Mattie sat in the kitchen in a straight chair with a water glass of whiskey in her hand and tears coming down her face. She didn’t look at Wyatt.
“Don’t you want your breakfast?”
Wyatt shook his head. He was standing in the doorway holding a rifle, its muzzle pointed at the floor.
“I had breakfast with Morgan,” he said. “I just stopped in to pick up the Winchester.”
“I cooked it special for you,” she said. “Got some fresh eggs from Vita Coleman.”
She sniffed and wiped her nose with the sleeve of her dress.
“Christ,” Wyatt said, “do you cry in your sleep?”
Mattie shook her head and drank from her glass, her eyes fixed on the front of the iron stove across the room.
“If you’re hoping for sympathy, Mattie, I haven’t got any left. I’m doing what I have to do.”
“I’m not leaving you,” Mattie said. “If you go, I’ll follow you.”
“I’m your wife.”
“You’re not even that, not really. We never took any vows.”
“I’m your wife,” she said.
“You’re a damned drunk,” Wyatt said. “It’s still morning and you’re already drunk.”
“I’m only doing what you make me do,” Mattie said. “I can’t bear the pain without it.”
Wyatt took in a big breath of air and let it out slowly.
“Mattie,” he said. “That’s bullshit and you know it. You been drinking most of the time, long as I knew you. It used to be sherry. Now it’s whiskey. But the drinking ain’t new.”
“I got nothing else to do,” Mattie said. “I’m alone all the time. You’re never home.”
Her face was bunched up as if trying to be smaller. She was pale except for a red flush over her cheekbones. She drank again from the whiskey glass.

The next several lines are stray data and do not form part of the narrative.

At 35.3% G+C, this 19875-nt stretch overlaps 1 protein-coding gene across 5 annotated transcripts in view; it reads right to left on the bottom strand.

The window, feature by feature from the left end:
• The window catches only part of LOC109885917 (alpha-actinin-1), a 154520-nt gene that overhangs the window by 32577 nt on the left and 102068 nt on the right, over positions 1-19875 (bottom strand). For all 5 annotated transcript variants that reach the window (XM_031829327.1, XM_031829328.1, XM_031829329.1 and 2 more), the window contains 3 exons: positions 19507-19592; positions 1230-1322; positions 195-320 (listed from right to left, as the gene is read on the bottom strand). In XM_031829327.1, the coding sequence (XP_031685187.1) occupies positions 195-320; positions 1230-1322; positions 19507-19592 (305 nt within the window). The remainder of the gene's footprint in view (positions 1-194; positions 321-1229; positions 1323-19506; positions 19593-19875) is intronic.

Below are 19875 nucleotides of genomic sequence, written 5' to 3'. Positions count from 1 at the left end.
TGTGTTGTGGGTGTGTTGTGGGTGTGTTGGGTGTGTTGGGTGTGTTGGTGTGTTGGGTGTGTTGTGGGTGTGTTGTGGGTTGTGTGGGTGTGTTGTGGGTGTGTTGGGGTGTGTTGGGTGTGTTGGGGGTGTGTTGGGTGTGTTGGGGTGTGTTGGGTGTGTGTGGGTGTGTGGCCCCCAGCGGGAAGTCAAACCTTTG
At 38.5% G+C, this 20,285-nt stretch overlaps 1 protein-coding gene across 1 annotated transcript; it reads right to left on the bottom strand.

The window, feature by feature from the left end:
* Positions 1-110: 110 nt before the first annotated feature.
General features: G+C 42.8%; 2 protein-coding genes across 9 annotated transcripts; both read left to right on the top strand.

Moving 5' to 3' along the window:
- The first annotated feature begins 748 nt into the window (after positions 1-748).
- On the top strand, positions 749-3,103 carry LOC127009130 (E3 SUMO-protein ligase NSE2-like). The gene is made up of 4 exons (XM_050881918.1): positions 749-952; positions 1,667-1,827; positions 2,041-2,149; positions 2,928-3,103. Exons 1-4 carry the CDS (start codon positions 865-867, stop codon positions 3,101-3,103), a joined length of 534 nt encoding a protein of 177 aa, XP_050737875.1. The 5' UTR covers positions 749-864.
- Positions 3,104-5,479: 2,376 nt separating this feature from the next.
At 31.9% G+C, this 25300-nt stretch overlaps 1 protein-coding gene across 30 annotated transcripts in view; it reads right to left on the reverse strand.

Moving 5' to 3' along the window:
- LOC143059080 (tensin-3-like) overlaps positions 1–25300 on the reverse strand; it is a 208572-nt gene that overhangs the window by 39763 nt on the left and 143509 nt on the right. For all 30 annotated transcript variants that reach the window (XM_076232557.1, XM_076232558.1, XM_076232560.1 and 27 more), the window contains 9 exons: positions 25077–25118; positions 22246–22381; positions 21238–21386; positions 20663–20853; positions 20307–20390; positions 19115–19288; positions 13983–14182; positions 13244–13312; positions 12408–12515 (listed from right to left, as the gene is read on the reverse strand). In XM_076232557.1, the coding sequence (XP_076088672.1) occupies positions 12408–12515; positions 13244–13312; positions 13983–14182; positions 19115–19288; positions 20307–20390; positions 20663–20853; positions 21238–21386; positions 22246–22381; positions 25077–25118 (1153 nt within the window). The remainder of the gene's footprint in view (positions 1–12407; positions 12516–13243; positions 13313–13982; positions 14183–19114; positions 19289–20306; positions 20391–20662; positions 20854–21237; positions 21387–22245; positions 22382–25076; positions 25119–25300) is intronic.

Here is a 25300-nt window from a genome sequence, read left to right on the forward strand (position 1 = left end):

“Why would I want to come home?” Wyatt said. “Watch you cry and drink whiskey.”
Mattie didn’t answer. Her eyes were squeezed nearly shut. She had slept on top of the bed in the dress she was still wearing. She looked at the stove as if to penetrate the black iron with her narrow, wet gaze.
“I won’t give you up,” she said without inflection.
“Jesus Christ,” Wyatt said and turned and went through the parlor and out the front door.
Carrying the Winchester, Wyatt walked up Fremont Street, his boots making soft sounds in the thick dirt. The morning sun was behind him and his shadow spilled out in front of him, angular and much too long. It was already warm, and the sky was high and cloudless. He turned up Fourth Street, past Spangenberg’s Gun Shop on his left, and on the other side, farther up, at the corner of Allen Street, the Can Can Restaurant where he had had breakfast with Charlie Shibell and talked of being a deputy. Long time ago, Wyatt thought. He turned right on Allen past Hafford’s. Across the street, Johnny Behan came out of the Grand Hotel; he saw Wyatt and waved. Wyatt touched his hat brim and kept going. Johnny was a genial man. Careful about giving offense. He won’t come straight at you, Virgil had said. But it don’t mean he won’t come. Hell, maybe he was glad to get away from Josie. Wyatt smiled to himself. Be goddamned glad, myself, if Mattie would run off with somebody.